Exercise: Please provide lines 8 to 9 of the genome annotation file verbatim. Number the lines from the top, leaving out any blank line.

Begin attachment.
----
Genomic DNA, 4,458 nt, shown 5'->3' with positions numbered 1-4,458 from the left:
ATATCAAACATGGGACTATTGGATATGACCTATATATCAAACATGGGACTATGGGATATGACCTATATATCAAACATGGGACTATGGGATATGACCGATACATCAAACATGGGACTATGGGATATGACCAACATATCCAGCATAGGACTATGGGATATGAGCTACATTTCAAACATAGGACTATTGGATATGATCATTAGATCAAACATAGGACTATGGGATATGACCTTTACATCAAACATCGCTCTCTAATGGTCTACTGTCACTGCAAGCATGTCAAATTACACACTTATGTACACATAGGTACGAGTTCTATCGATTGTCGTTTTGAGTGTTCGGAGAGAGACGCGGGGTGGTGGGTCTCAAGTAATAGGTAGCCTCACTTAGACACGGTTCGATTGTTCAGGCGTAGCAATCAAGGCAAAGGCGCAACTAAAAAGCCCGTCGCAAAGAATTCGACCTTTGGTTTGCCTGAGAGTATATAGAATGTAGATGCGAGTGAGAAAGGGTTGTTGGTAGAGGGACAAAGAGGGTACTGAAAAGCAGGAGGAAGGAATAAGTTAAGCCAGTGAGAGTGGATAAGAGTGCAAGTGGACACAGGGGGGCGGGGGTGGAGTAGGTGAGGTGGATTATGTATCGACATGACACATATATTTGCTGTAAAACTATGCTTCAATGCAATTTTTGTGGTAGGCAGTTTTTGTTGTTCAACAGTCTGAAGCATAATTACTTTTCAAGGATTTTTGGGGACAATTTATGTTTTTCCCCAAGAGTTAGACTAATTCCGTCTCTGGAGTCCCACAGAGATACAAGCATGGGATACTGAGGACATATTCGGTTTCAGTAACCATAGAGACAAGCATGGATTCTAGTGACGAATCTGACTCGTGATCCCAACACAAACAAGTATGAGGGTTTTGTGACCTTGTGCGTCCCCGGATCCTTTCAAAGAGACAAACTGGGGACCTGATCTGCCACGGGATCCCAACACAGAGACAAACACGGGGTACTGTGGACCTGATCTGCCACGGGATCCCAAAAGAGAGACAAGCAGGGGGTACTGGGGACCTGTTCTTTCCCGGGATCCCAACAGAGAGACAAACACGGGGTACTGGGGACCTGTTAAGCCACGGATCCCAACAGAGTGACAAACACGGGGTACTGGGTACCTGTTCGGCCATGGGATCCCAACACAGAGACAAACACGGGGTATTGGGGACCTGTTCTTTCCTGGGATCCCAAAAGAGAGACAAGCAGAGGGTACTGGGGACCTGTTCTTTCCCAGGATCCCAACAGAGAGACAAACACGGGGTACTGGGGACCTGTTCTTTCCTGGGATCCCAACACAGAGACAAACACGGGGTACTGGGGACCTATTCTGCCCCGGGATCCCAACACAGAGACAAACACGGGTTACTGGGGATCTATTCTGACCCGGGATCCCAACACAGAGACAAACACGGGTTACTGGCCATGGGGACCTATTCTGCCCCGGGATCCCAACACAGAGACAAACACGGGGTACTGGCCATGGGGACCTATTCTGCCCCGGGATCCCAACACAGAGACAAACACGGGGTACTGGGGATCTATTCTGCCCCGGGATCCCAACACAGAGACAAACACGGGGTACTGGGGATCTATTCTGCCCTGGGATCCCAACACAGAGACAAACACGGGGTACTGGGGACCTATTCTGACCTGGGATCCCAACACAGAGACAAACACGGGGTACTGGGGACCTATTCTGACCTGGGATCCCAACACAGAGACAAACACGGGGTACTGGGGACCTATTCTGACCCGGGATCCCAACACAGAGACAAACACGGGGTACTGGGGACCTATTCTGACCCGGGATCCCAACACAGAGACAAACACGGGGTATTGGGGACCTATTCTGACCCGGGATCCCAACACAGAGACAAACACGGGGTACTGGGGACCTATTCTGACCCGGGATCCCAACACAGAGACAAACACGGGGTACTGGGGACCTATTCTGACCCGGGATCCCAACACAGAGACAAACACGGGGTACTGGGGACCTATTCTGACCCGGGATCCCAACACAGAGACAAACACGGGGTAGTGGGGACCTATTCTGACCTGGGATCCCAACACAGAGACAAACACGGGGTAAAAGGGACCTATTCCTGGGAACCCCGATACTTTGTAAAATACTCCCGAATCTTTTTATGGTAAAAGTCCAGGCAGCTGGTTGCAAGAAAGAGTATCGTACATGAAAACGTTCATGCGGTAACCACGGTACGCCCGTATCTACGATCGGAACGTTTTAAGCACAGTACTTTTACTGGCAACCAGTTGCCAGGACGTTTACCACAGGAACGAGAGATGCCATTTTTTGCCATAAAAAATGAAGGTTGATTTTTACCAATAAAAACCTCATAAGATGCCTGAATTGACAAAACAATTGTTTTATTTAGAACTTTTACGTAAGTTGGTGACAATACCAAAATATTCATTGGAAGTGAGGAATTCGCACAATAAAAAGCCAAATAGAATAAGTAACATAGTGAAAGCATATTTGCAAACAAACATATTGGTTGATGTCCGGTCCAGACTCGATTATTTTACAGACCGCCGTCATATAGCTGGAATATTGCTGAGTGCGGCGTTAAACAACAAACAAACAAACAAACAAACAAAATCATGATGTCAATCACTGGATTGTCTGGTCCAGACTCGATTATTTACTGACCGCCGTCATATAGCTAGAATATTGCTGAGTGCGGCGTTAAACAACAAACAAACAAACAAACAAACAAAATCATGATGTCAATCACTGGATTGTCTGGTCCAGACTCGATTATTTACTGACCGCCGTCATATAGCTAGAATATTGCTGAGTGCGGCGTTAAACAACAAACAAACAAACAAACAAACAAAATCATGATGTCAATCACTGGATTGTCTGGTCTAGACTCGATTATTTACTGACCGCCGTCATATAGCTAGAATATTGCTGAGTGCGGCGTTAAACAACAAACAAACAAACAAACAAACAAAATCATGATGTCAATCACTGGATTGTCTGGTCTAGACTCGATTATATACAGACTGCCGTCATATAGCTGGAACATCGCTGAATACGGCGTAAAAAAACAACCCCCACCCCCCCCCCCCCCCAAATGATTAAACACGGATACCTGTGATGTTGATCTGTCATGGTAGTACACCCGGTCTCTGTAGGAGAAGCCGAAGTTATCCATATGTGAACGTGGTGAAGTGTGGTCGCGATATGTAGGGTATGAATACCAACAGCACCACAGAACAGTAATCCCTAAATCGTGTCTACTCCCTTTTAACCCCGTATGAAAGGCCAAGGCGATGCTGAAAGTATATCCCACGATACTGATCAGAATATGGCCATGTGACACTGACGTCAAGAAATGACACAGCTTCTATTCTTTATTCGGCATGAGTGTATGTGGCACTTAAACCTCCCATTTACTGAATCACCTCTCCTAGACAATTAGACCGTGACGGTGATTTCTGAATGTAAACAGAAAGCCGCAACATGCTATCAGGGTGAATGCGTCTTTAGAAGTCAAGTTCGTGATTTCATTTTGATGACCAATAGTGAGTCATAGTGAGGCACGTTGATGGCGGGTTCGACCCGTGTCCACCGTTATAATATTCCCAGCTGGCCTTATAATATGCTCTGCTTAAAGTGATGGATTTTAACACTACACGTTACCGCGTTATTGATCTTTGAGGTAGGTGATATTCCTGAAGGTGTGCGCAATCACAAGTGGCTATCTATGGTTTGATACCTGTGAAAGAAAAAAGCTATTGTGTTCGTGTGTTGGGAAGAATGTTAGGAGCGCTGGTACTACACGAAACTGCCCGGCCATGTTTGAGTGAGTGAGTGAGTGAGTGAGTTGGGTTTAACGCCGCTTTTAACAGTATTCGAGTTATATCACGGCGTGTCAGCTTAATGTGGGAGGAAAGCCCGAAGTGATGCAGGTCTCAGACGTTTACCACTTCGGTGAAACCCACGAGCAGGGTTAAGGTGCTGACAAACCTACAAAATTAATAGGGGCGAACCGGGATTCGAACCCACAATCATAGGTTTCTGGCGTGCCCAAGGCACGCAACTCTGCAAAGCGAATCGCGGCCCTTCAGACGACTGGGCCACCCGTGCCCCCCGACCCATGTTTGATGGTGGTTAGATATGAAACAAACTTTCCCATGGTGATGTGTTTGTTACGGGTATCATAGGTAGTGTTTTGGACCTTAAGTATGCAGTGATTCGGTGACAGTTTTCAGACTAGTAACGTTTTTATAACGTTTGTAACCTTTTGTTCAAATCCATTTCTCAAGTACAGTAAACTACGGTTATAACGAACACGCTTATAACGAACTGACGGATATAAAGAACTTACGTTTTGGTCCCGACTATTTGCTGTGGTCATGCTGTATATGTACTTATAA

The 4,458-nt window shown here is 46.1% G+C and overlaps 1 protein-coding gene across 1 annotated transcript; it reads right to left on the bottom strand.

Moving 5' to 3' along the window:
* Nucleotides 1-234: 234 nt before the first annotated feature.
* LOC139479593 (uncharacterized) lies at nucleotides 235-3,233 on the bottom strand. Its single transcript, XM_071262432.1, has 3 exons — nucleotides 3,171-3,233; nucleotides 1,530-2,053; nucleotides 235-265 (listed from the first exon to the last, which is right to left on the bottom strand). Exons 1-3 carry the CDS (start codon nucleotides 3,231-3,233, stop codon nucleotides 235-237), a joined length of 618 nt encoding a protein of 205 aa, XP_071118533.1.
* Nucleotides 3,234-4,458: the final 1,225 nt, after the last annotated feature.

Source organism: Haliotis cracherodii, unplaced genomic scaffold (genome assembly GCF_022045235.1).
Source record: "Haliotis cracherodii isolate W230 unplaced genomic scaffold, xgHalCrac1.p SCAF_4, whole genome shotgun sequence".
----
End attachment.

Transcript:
Source organism: Haliotis cracherodii, unplaced genomic scaffold (genome assembly GCF_022045235.1).
Source record: "Haliotis cracherodii isolate W230 unplaced genomic scaffold, xgHalCrac1.p SCAF_4, whole genome shotgun sequence".